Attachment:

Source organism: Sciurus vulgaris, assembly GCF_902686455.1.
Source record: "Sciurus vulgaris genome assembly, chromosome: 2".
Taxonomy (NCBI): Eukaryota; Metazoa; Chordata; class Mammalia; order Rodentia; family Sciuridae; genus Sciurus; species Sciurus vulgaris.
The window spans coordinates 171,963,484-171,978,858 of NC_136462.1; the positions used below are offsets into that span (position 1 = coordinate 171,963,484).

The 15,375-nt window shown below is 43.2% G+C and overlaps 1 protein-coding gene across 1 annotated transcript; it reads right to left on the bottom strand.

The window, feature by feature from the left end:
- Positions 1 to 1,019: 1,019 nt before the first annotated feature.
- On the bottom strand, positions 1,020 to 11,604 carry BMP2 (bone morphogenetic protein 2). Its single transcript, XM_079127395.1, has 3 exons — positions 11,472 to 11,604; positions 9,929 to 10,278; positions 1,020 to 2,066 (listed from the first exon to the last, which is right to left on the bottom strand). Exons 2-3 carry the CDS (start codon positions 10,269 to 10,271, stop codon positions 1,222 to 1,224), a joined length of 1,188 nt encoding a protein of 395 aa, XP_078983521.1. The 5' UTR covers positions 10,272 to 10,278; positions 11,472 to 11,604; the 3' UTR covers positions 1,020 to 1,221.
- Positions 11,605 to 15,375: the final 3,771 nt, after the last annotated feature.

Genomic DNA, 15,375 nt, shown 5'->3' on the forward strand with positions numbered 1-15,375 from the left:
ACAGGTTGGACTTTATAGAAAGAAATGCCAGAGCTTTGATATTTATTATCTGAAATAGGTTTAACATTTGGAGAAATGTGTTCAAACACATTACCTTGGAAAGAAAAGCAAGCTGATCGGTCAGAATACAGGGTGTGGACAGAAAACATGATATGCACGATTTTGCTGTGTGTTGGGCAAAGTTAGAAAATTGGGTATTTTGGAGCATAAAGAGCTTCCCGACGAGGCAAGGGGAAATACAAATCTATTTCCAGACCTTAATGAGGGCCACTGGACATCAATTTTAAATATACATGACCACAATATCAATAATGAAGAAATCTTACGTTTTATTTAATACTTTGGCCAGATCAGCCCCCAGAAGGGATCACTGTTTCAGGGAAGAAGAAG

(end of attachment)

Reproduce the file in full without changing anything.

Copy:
Source organism: Sciurus vulgaris, assembly GCF_902686455.1.
Source record: "Sciurus vulgaris genome assembly, chromosome: 2".
Taxonomy (NCBI): Eukaryota; Metazoa; Chordata; class Mammalia; order Rodentia; family Sciuridae; genus Sciurus; species Sciurus vulgaris.
The window spans coordinates 171,963,484-171,978,858 of NC_136462.1; the positions used below are offsets into that span (position 1 = coordinate 171,963,484).

The 15,375-nt window shown below is 43.2% G+C and overlaps 1 protein-coding gene across 1 annotated transcript; it reads right to left on the bottom strand.

The window, feature by feature from the left end:
- Positions 1 to 1,019: 1,019 nt before the first annotated feature.
- On the bottom strand, positions 1,020 to 11,604 carry BMP2 (bone morphogenetic protein 2). Its single transcript, XM_079127395.1, has 3 exons — positions 11,472 to 11,604; positions 9,929 to 10,278; positions 1,020 to 2,066 (listed from the first exon to the last, which is right to left on the bottom strand). Exons 2-3 carry the CDS (start codon positions 10,269 to 10,271, stop codon positions 1,222 to 1,224), a joined length of 1,188 nt encoding a protein of 395 aa, XP_078983521.1. The 5' UTR covers positions 10,272 to 10,278; positions 11,472 to 11,604; the 3' UTR covers positions 1,020 to 1,221.
- Positions 11,605 to 15,375: the final 3,771 nt, after the last annotated feature.

Genomic DNA, 15,375 nt, shown 5'->3' on the forward strand with positions numbered 1-15,375 from the left:
ACAGGTTGGACTTTATAGAAAGAAATGCCAGAGCTTTGATATTTATTATCTGAAATAGGTTTAACATTTGGAGAAATGTGTTCAAACACATTACCTTGGAAAGAAAAGCAAGCTGATCGGTCAGAATACAGGGTGTGGACAGAAAACATGATATGCACGATTTTGCTGTGTGTTGGGCAAAGTTAGAAAATTGGGTATTTTGGAGCATAAAGAGCTTCCCGACGAGGCAAGGGGAAATACAAATCTATTTCCAGACCTTAATGAGGGCCACTGGACATCAATTTTAAATATACATGACCACAATATCAATAATGAAGAAATCTTACGTTTTATTTAATACTTTGGCCAGATCAGCCCCCAGAAGGGATCACTGTTTCAGGGAAGAAGAAG